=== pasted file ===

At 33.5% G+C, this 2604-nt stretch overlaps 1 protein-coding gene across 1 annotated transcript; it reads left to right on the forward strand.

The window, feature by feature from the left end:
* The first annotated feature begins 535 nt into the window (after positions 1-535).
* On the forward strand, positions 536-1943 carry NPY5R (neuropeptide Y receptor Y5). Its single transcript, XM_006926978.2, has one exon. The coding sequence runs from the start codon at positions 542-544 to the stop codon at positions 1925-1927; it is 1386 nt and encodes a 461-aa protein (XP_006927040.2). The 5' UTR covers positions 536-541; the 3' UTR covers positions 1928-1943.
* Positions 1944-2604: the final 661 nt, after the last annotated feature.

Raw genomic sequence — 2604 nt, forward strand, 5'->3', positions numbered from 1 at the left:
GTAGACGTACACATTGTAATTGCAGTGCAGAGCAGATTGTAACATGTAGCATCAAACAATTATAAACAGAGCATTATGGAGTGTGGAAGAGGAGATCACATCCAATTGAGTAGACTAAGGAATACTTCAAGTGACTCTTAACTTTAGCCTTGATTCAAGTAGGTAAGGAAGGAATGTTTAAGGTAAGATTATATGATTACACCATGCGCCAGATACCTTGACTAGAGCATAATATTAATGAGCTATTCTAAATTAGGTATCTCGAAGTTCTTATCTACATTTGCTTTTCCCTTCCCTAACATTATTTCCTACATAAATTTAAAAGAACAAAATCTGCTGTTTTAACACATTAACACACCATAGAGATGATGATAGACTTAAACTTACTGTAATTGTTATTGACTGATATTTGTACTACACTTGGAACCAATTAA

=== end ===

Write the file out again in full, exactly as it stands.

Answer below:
At 33.5% G+C, this 2604-nt stretch overlaps 1 protein-coding gene across 1 annotated transcript; it reads left to right on the forward strand.

The window, feature by feature from the left end:
* The first annotated feature begins 535 nt into the window (after positions 1-535).
* On the forward strand, positions 536-1943 carry NPY5R (neuropeptide Y receptor Y5). Its single transcript, XM_006926978.2, has one exon. The coding sequence runs from the start codon at positions 542-544 to the stop codon at positions 1925-1927; it is 1386 nt and encodes a 461-aa protein (XP_006927040.2). The 5' UTR covers positions 536-541; the 3' UTR covers positions 1928-1943.
* Positions 1944-2604: the final 661 nt, after the last annotated feature.

Raw genomic sequence — 2604 nt, forward strand, 5'->3', positions numbered from 1 at the left:
GTAGACGTACACATTGTAATTGCAGTGCAGAGCAGATTGTAACATGTAGCATCAAACAATTATAAACAGAGCATTATGGAGTGTGGAAGAGGAGATCACATCCAATTGAGTAGACTAAGGAATACTTCAAGTGACTCTTAACTTTAGCCTTGATTCAAGTAGGTAAGGAAGGAATGTTTAAGGTAAGATTATATGATTACACCATGCGCCAGATACCTTGACTAGAGCATAATATTAATGAGCTATTCTAAATTAGGTATCTCGAAGTTCTTATCTACATTTGCTTTTCCCTTCCCTAACATTATTTCCTACATAAATTTAAAAGAACAAAATCTGCTGTTTTAACACATTAACACACCATAGAGATGATGATAGACTTAAACTTACTGTAATTGTTATTGACTGATATTTGTACTACACTTGGAACCAATTAA